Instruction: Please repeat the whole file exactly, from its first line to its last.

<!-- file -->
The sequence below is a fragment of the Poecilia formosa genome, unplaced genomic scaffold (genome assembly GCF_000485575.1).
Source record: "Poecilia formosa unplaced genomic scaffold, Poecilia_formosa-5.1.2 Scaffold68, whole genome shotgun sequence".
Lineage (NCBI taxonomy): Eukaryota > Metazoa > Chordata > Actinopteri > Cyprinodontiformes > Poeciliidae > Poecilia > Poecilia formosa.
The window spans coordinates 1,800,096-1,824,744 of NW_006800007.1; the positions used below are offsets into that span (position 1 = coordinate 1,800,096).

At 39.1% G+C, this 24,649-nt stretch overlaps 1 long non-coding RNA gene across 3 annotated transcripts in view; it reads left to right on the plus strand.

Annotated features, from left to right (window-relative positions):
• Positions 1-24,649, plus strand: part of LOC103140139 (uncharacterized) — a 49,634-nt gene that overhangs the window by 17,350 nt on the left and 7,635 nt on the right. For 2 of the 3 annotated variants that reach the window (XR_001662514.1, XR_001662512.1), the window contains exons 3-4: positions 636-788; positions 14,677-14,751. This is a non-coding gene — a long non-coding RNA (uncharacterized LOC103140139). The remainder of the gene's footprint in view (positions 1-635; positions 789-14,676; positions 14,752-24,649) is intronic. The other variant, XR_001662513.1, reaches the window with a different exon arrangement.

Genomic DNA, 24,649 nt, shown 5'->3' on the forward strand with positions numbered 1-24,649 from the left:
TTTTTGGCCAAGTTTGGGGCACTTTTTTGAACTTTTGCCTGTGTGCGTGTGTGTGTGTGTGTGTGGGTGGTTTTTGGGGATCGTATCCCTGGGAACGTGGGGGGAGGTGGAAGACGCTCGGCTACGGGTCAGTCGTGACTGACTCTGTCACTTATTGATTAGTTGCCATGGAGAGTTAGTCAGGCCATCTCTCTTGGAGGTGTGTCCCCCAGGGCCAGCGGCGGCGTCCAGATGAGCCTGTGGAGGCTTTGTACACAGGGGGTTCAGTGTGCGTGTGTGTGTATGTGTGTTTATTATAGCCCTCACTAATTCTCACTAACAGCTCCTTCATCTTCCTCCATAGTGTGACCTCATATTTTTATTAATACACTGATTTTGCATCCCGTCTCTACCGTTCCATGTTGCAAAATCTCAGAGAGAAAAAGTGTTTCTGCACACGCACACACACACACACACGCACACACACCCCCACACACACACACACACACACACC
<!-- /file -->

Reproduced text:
The sequence below is a fragment of the Poecilia formosa genome, unplaced genomic scaffold (genome assembly GCF_000485575.1).
Source record: "Poecilia formosa unplaced genomic scaffold, Poecilia_formosa-5.1.2 Scaffold68, whole genome shotgun sequence".
Lineage (NCBI taxonomy): Eukaryota > Metazoa > Chordata > Actinopteri > Cyprinodontiformes > Poeciliidae > Poecilia > Poecilia formosa.
The window spans coordinates 1,800,096-1,824,744 of NW_006800007.1; the positions used below are offsets into that span (position 1 = coordinate 1,800,096).

At 39.1% G+C, this 24,649-nt stretch overlaps 1 long non-coding RNA gene across 3 annotated transcripts in view; it reads left to right on the plus strand.

Annotated features, from left to right (window-relative positions):
• Positions 1-24,649, plus strand: part of LOC103140139 (uncharacterized) — a 49,634-nt gene that overhangs the window by 17,350 nt on the left and 7,635 nt on the right. For 2 of the 3 annotated variants that reach the window (XR_001662514.1, XR_001662512.1), the window contains exons 3-4: positions 636-788; positions 14,677-14,751. This is a non-coding gene — a long non-coding RNA (uncharacterized LOC103140139). The remainder of the gene's footprint in view (positions 1-635; positions 789-14,676; positions 14,752-24,649) is intronic. The other variant, XR_001662513.1, reaches the window with a different exon arrangement.

Genomic DNA, 24,649 nt, shown 5'->3' on the forward strand with positions numbered 1-24,649 from the left:
TTTTTGGCCAAGTTTGGGGCACTTTTTTGAACTTTTGCCTGTGTGCGTGTGTGTGTGTGTGTGTGGGTGGTTTTTGGGGATCGTATCCCTGGGAACGTGGGGGGAGGTGGAAGACGCTCGGCTACGGGTCAGTCGTGACTGACTCTGTCACTTATTGATTAGTTGCCATGGAGAGTTAGTCAGGCCATCTCTCTTGGAGGTGTGTCCCCCAGGGCCAGCGGCGGCGTCCAGATGAGCCTGTGGAGGCTTTGTACACAGGGGGTTCAGTGTGCGTGTGTGTGTATGTGTGTTTATTATAGCCCTCACTAATTCTCACTAACAGCTCCTTCATCTTCCTCCATAGTGTGACCTCATATTTTTATTAATACACTGATTTTGCATCCCGTCTCTACCGTTCCATGTTGCAAAATCTCAGAGAGAAAAAGTGTTTCTGCACACGCACACACACACACACACGCACACACACCCCCACACACACACACACACACACACC